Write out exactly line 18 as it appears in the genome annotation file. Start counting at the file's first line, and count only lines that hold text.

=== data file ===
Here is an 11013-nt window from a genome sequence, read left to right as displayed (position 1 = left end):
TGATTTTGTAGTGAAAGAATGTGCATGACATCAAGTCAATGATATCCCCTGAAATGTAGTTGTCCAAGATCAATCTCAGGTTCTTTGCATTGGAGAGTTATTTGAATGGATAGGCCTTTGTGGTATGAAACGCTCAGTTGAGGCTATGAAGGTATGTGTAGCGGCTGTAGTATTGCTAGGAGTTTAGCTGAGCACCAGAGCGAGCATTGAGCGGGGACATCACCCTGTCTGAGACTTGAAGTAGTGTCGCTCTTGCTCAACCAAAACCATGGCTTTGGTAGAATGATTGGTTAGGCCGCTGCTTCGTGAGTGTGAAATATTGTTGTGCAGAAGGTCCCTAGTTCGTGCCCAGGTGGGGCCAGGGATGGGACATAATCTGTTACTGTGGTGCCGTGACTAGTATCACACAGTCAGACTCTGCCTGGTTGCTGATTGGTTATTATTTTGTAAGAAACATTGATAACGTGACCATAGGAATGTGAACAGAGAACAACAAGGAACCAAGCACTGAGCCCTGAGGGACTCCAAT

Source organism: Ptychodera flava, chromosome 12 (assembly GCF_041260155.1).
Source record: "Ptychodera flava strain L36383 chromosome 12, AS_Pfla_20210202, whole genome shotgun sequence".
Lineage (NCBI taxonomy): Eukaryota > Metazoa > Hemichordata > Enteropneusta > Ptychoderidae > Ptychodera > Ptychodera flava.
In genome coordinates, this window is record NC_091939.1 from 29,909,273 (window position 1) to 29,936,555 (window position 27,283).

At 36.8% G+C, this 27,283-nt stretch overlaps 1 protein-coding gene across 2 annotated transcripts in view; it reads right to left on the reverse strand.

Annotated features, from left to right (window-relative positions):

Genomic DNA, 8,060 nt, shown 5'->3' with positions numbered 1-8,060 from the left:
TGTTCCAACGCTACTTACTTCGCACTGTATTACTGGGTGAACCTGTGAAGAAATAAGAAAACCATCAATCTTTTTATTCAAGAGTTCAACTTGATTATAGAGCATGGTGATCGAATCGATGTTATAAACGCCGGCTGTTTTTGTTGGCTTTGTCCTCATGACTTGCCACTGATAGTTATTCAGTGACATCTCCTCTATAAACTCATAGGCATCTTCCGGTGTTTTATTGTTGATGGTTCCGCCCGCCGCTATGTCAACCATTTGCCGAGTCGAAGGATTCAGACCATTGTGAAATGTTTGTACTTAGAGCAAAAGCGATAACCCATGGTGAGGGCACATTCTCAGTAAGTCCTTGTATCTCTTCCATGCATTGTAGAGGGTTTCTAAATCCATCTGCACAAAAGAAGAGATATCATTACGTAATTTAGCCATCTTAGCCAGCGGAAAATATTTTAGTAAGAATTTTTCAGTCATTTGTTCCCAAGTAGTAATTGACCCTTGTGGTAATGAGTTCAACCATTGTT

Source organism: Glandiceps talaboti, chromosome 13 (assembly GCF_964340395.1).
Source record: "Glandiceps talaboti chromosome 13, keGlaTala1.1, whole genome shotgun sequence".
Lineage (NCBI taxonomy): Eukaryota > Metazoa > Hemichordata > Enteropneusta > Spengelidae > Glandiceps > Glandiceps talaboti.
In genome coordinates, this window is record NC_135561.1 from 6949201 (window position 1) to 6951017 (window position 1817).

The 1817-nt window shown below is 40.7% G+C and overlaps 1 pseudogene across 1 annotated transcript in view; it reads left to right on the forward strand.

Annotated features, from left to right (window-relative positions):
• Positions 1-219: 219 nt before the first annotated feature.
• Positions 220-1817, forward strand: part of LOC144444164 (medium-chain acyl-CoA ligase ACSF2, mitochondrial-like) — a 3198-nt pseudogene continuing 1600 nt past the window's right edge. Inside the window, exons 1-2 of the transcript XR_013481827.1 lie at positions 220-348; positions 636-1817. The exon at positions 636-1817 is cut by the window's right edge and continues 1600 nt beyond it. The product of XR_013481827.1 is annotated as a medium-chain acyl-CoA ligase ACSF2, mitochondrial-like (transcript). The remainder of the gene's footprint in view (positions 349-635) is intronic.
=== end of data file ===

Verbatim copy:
• Positions 220-1817, forward strand: part of LOC144444164 (medium-chain acyl-CoA ligase ACSF2, mitochondrial-like) — a 3198-nt pseudogene continuing 1600 nt past the window's right edge. Inside the window, exons 1-2 of the transcript XR_013481827.1 lie at positions 220-348; positions 636-1817. The exon at positions 636-1817 is cut by the window's right edge and continues 1600 nt beyond it. The product of XR_013481827.1 is annotated as a medium-chain acyl-CoA ligase ACSF2, mitochondrial-like (transcript). The remainder of the gene's footprint in view (positions 349-635) is intronic.